In an odd session by Audrey Watters, we had a rehash of one of her blogs, about personalized learning being part of the recent rise in ‘populism’. She blamed ‘capitalism’ for everything, seeing ‘ideology’ everywhere. But as one brave participant shouted behind me “so your position is free from ideology then?” It was the most disturbing session I heard, as it confirmed my view that the liberal elite are somewhat out of touch with reality and all too ready to trot out old leftist tropes about capitalism and ideology, without any real solutions. The one question, from the excellent Valerie Hannon, stated quite simply, that she was “throwing the baby out with the bath water”. Underlying much of the debate at the summit lay an inconvenient truth that Higher Ed has a widespread and deep anti-corporate culture. This means that the public and private sectors talk past, and not to, each other. This is a real problem in EdTech. Until we start talking to each other, like Reagan and Gorbachov, this wall will not fall.
Recommendation: Stop talking past each other, talk to each other
Session after session laid out established and recent research in cognitive psychology and educational research, which showed the redundancy of the lecture as a core pedagogic principle. Data was shown of shockingly low attendance in lectures from both the US and the UK. The illusion that Higher Ed teaches critical thinking was also exposed by Ben Nelson (critical thinking by the way isn’t really a thing in itself). Arun’s study in Academically Adrift, of 2332 students, in 23 institutions, over 4 years, showed a worrying lack of success in critical thinking, complex reasoning and written communication. Harold Beckering gave a brilliant talk on how we learn through the correction of errors, yet teaching methods fail to recognize this core cognitive fact. Roger Schank eviscerated current pedagogy with its lazy obsessions with lectures, and marking. Think of parents, he pleaded, did you ever give your kid a test or mark them?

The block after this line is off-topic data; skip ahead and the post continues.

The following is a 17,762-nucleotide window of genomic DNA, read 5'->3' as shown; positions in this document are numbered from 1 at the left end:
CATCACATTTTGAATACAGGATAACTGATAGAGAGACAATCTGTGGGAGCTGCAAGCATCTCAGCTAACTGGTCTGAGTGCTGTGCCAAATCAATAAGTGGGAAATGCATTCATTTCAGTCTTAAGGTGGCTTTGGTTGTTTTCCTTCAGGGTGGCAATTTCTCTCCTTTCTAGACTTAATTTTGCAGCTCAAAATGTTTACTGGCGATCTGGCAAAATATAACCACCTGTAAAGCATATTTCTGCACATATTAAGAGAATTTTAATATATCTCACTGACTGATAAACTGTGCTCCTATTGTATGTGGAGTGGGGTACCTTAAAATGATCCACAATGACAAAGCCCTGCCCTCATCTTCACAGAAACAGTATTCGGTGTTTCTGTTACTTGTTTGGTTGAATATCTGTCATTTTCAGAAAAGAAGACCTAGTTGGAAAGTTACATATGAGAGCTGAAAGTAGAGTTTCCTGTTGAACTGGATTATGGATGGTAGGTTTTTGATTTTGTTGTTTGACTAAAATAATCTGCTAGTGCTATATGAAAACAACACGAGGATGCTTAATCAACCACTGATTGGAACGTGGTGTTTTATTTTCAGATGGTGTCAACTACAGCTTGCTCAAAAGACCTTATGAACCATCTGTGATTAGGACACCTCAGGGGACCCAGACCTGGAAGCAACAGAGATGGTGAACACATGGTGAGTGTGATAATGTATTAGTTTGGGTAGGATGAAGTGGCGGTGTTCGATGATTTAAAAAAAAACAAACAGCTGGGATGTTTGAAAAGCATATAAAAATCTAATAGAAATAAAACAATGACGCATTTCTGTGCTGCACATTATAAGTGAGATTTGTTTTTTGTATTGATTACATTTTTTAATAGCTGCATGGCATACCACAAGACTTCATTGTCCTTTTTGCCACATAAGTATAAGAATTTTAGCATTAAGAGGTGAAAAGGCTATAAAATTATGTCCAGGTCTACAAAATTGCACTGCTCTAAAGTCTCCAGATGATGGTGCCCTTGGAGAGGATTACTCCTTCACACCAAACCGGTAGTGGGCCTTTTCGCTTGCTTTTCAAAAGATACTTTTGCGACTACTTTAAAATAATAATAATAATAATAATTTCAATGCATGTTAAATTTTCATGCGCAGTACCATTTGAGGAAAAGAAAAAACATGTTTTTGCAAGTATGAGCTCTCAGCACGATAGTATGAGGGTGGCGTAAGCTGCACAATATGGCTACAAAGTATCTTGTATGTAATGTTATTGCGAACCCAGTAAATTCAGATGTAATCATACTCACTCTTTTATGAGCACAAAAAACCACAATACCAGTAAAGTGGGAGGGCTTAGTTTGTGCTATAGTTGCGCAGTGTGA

Recommendation: Don’t lecture me!
5. Teaching v research
Astin’s study of 24,847 students, in 309 institutions, looked at the correlation between ‘faculty orientation towards research’ and ‘student/teaching orientation’ and found them to be strongly negatively correlated. Student orientation was also negatively related to compensation, with a “significant institutional price to be paid, in terms of student development, for a very strong faculty emphasis on research”. This should come as no surprise. Research skills require systematic thinking, attention to detail, understanding of methods and analysis. Teaching skills require social skills, communication skills, the ability to hold an audience, keep to the right level, avoid cognitive overload, good pedagogic skills and the ability to deliver constructive feedback. An additional problem being the exponential growth of Journals and, some would say, 2nd and 3rd rate research. The swing away from teaching towards research over the lasy 6o years has been well documented by Jencks, Boyer, Massy and Bok.
Recommendation: Research is not a necessary condition for teaching – break the link
6. Building v online